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COLOR TV FUNDAMENTALS

Prof. Prawin J. Bhagat


Assistant Professor, ETC Department,
JDCOEM, Nagpur
COMPATIBILITY
 Composite video signal should occupy the same
bandwidth as the corresponding monochrome signal.
 The location and spacing of picture and sound carrier
frequencies should remain the same.
 The colour signal should have the same luminance
(brightness) information as would a monochrome
signal, transmitting the same scene.
 The composite colour signal should contain colour
information together with the ancillary signals
needed to allow this to be decoded.
 The colour information should be carried in such a
way that it does not affect the picture reproduced on
the screen of a monochrome receiver.
 The system must employ the same deflection
frequencies and sync signals as used for
 monochrome transmission and reception.
NATURAL LIGHT
COLOR PERCEPTION
COLOR PERCEPTION
MIXING OF COLOURS:
 Mixing of colours can take place in two ways —
subtractive mixing and additive mixing.
 In subtractive mixing, pigments absorbs all
wavelengths but reflect their characteristic color
wavelengths.
 In additive mixing which forms the basis of colour
television, light from two or more colours obtained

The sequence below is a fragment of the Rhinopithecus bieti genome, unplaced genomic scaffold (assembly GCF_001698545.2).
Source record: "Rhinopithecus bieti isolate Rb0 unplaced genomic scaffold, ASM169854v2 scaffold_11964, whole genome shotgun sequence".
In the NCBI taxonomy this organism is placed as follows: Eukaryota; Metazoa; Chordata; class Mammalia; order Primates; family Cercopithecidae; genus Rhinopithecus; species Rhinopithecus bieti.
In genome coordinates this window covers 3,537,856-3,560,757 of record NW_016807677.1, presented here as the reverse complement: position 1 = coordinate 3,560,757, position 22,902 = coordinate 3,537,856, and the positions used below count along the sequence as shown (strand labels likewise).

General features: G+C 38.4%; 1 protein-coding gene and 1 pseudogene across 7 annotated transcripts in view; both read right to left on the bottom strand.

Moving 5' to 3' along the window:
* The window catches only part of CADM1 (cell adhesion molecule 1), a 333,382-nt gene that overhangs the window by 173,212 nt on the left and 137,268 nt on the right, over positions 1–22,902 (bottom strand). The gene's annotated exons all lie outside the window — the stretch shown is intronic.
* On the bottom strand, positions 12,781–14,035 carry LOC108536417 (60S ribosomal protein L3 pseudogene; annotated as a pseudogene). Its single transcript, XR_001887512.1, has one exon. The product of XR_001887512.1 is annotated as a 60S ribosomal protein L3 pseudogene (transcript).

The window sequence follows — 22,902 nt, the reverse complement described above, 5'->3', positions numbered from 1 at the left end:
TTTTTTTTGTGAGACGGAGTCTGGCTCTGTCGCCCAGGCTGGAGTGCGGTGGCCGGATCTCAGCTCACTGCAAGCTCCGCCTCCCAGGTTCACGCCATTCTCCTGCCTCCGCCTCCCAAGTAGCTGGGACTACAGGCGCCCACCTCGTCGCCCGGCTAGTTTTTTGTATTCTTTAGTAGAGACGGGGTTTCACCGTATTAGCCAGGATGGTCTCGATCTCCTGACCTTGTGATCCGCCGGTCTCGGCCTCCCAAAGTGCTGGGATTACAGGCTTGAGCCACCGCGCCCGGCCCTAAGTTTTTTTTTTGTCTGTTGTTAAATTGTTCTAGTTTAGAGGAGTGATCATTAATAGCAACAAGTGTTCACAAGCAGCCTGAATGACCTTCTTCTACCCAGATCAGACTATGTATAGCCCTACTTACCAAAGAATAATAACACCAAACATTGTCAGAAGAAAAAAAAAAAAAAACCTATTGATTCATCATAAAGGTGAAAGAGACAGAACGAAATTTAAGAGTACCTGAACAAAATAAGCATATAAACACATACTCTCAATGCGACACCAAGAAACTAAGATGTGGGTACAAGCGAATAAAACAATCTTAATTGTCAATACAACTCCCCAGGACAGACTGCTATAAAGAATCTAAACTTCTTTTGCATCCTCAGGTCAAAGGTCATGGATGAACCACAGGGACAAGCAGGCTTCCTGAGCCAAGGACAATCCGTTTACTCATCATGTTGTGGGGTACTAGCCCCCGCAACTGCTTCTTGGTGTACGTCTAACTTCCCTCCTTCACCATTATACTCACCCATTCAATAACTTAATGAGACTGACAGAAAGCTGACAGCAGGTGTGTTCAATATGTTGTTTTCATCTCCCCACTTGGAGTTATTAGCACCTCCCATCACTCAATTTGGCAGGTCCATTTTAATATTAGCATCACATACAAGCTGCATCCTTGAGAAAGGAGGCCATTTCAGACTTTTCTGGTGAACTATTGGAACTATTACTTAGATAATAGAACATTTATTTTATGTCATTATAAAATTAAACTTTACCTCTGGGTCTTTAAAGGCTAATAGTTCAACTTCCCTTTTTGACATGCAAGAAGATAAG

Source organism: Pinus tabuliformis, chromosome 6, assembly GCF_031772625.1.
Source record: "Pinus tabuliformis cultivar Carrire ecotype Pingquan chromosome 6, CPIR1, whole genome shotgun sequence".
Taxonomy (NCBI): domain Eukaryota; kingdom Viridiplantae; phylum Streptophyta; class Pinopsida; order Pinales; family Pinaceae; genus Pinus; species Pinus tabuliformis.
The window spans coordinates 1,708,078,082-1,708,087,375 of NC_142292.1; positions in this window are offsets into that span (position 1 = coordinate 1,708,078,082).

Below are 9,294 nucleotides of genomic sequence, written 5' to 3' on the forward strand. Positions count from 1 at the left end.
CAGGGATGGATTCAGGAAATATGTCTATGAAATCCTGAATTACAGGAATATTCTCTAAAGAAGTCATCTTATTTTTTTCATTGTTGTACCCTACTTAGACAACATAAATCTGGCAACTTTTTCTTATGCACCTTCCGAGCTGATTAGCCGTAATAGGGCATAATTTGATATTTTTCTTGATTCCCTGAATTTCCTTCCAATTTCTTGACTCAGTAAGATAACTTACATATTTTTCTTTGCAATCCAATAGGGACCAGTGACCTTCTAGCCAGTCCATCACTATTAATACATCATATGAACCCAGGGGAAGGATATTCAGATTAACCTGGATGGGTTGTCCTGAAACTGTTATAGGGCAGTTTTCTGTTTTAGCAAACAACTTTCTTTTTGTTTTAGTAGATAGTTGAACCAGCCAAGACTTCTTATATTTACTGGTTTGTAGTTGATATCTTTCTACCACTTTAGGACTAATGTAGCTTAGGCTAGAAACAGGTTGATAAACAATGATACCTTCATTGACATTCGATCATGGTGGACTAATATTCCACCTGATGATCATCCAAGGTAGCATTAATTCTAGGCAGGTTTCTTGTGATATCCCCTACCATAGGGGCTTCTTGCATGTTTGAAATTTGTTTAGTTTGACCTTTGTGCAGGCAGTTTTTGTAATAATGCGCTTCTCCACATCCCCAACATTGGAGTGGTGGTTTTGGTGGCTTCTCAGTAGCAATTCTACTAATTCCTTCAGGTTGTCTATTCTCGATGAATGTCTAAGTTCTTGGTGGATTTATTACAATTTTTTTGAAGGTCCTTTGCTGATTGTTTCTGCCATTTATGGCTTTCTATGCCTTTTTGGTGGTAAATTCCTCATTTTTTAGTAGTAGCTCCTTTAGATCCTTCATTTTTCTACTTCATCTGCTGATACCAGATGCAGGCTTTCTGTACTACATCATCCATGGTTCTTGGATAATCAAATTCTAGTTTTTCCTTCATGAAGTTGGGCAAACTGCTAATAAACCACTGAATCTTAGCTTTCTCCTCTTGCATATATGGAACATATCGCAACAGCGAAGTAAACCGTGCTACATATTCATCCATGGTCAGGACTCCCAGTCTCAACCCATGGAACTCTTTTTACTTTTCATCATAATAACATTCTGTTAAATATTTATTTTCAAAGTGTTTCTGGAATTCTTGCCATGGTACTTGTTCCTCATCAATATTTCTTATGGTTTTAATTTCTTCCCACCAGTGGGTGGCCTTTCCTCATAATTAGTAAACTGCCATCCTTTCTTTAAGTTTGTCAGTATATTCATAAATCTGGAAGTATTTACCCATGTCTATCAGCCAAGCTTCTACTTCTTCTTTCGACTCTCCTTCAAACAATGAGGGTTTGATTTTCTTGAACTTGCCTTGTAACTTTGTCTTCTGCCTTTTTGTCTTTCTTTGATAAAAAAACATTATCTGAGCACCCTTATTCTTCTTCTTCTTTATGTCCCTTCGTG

either from independent sources or through filters can
create a combined sensation of a different colour.
LUMINANCE, HUE AND
SATURATION
 Luminance or Brightness: This is the
amount of light intensity as perceived by
the eye regardless of the colour.
 Hue or Tint: This is the predominant spe

 Saturation: This is the spectral purity of the


colour light. ctral colour of the received
light.
CHROMATICITY DIAGRAM:
COLOUR TELEVISION CAMERA

The Luminance Signal :


Y = 0.3 R + 0.59 G + 0.11 B
PRODUCTION OF COLOR
DIFFERENCE VOLTAGES
UNSUITABILITY OF (G-Y) SIGNAL
FOR TRANSMISSION
 if (R – Y) s the missing signal, its matrix would have to be based
on the expression: (𝑅 – 𝑌) = (−0.59/0.3) (𝐺 – 𝑌) − (0.11/0.3) (𝐵 – 𝑌)
The factor 0.59/0.3 (= 1.97) implies gain in the matrix and thus
would need an extra amplifier.
 Similarly if (B – Y) is not transmitted, the matrix formula would
be: (B – 𝑌) = (−0.59/0.11) (𝐺 – 𝑌) − (0.3/0.11) (R – 𝑌)
The factor 0.59/0.11 = 5.4 and 0.3/0.11 = 2.7, both imply gain and
two extra amplifiers would be necessary in the matrices. This
shows that it would be technically less convenient and
uneconomical to use (G – Y) as one of the colour difference signals
for transmission.
 In addition, since the proportion of G in Y is relatively large in
most cases, the amplitude of (G – Y) is small. The smaller
amplitude together with the need for gain in the matrix would
make S/N ratio problems more difficult then when (R – Y) and
(B – Y) are chosen for transmission.